Heavy Soul (1997)

After the jazzy folk rock of his 1993 debut album, the rusticity of Wild Wood and the solid, rocking Stanley Road, Paul Weller went even heavier, to coin a phrase, with this 1997 album. The title summed it up perfectly, it was indeed Heavy Soul, full of deep bass lines and industrial strength drums. It is, in fact, one of my favourite Weller albums. Weller’s vocals on this album are as good as they have ever been here and there is a real power to the sound, mixed with a rich warmth, it is one of the finest sounding Weller albums, for me. For some, however, it was seen as an album that didn’t really go anywhere and it did not have the broader appeal that Stanley Road did, which was a shame, because I think it is excellent from beginning to end. Indeed, I prefer it to its predecessor.

Heliocentric (2000)

This was very much seen as an album where Paul Weller was supposedly ‘treading water” or the one where he had “lost his muse” or whatever. Released in 2000, he had not put out an album since 1997’s Heavy Soul and people were beginning to think that maybe his renaissance as a solo artist begun in the mid 90s had ground to a halt. It is a shame that this album gets overlooked because of that perceived wisdom. It is quite an experimental piece of work, to be honest. Weller’s use of lush, dominating string orchestration for the first time is both brave and inventive. Indeed, he played several gigs around this time that utilised a large backing orchestra and they are excellent, giving a real enhancement to some of his more beautiful, melodic songs. 

Illumination (2002)

This is probably one of the Paul Weller albums that I return to the least, for some reason. It is something of a "treading water" album, to a certain extent. The glory years of pastoral rock from 1993-1997 were long gone, and 2000's Heliocentric has functioned in a similar way to this one. The are a few experimental concessions to contemporary music, though, in the synthesised horn backing on It's Written In The Stars. It was an album unlikely to be a huge commercial success but it was one that would be still enjoyed by Weller's large army of steadfastly loyal fans. It was very laid-back in tempo and acoustically-backed as opposed to electric, although still employing a solid bass sound.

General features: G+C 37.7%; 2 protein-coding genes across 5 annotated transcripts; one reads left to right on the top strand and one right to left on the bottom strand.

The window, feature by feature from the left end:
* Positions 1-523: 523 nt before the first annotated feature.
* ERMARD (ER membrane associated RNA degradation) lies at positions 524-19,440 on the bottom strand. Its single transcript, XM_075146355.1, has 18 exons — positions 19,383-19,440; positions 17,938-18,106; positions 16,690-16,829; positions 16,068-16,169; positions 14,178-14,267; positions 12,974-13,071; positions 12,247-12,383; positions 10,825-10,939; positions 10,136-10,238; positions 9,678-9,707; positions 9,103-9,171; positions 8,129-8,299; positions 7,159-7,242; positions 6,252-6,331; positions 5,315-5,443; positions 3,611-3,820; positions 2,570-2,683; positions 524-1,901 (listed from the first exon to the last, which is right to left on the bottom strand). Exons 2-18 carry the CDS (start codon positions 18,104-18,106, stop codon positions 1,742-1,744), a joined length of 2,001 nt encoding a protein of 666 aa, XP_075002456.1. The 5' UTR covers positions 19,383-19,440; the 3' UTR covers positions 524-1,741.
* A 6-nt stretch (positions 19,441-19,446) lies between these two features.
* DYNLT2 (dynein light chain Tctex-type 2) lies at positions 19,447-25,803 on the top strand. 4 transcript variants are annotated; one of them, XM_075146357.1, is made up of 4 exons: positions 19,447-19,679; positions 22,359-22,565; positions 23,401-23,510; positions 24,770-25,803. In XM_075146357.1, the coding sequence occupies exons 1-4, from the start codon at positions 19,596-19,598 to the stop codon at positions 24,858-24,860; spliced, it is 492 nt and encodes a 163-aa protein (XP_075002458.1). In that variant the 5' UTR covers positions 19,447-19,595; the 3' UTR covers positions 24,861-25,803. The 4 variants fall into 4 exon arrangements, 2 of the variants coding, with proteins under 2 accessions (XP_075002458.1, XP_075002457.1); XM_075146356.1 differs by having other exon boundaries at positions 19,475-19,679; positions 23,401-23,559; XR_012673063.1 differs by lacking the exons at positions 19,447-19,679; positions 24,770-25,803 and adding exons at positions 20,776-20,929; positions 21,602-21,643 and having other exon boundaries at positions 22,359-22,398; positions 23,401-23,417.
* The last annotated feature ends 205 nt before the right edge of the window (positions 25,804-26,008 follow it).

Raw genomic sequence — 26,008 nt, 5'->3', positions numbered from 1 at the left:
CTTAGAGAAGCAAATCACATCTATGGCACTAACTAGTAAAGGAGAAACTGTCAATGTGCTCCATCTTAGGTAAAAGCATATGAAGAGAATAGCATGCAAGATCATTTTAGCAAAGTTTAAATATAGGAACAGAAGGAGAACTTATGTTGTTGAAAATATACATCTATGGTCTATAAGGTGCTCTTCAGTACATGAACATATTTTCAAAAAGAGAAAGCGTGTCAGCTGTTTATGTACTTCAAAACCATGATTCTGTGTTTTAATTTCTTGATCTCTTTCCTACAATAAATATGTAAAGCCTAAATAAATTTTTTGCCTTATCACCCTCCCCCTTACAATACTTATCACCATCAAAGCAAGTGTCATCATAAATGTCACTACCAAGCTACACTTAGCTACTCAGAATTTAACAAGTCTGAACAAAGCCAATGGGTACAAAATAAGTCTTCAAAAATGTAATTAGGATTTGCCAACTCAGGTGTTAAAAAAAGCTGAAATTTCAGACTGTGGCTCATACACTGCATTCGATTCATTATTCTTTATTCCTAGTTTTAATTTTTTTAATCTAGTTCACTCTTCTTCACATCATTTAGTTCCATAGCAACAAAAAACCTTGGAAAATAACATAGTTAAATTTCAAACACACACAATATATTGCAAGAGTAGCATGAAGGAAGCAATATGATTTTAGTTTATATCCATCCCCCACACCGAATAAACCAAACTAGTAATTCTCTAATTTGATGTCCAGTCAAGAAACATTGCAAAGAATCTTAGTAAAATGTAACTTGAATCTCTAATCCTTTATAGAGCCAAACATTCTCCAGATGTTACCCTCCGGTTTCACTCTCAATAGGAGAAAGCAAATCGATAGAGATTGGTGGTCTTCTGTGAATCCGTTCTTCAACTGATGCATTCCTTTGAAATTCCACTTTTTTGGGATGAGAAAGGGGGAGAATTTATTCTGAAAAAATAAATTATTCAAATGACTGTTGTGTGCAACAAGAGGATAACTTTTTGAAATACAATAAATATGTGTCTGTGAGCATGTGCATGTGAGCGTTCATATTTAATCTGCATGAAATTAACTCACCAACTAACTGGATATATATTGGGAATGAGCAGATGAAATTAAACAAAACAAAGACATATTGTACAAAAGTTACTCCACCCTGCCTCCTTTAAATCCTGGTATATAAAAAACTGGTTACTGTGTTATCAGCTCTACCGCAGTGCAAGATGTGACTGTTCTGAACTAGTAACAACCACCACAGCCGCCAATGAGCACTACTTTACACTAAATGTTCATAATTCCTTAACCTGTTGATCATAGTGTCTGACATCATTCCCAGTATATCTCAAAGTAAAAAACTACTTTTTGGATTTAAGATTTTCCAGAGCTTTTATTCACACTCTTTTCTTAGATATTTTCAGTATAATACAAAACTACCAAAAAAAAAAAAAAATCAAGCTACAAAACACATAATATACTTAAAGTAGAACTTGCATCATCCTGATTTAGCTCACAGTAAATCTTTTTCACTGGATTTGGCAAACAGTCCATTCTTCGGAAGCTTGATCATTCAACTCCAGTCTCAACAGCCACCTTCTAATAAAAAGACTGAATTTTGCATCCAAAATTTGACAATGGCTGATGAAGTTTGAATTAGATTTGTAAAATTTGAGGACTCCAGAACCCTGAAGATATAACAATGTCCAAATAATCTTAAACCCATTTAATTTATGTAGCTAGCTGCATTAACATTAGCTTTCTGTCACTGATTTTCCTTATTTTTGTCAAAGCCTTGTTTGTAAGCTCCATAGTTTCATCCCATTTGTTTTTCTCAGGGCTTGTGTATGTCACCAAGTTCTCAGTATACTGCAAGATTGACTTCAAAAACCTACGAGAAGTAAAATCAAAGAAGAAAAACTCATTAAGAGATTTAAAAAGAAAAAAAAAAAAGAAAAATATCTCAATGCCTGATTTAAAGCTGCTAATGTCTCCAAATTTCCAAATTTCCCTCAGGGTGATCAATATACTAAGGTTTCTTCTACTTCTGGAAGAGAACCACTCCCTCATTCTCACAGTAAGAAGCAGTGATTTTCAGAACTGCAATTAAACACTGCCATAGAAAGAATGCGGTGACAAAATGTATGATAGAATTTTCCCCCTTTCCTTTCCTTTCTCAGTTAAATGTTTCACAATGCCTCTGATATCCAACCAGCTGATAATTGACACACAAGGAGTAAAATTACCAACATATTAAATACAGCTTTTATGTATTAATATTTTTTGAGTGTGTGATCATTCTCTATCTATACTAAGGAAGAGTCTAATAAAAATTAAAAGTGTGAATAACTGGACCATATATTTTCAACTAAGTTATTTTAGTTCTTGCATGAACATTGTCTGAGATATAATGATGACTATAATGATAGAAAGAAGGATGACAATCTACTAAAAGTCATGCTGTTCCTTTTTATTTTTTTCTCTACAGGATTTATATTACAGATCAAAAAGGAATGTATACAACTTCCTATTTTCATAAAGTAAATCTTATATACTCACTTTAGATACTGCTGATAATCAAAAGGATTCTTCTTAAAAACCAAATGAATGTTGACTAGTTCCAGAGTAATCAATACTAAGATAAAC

Studio 150 (2004)

The thing to do when listening to these albums of cover versions is not to compare them to the originals, which are invariably better. This is definitely the case here, as most of Paul Weller’s takes, from 2004, on some of his favourite songs do not pass muster in comparison with the versions that made them famous. That doesn’t mean they are bad versions, though. They are not. It is an easy target to criticise such albums as the work of an artist struggling for anything else to write and release so he has to murder some classics. As I said, easy to level that accusation. I prefer to just listen to Weller’s album and take it for what it is, Paul Weller singing some of his favourite songs in his style. Some of them come off well, some not so much. It has to be said at this point that the sound quality is excellent throughout this album.

As Is Now (2005)

2005’s As Is Now is quite a folky album in places. Yes, there are some rockers, but there are also some lighter airy, acoustically-driven, almost jazzy, folky numbers. It is probably Paul Weller’s most jazz-influenced album to date, and, actually, one of his best. After this came the “experimental” and “challenging” albums. This is probably the last of the Paul Weller albums from the artist we had got to know in the nineties. Thereafter came all sorts of material. Here, he was still the solid Weller you could rely on, not trying to push any boundaries in the way he would do, post 2008. I admire his later work, but there was always something reassuring about these albums and actually ploughs several new furrows on here, to be honest.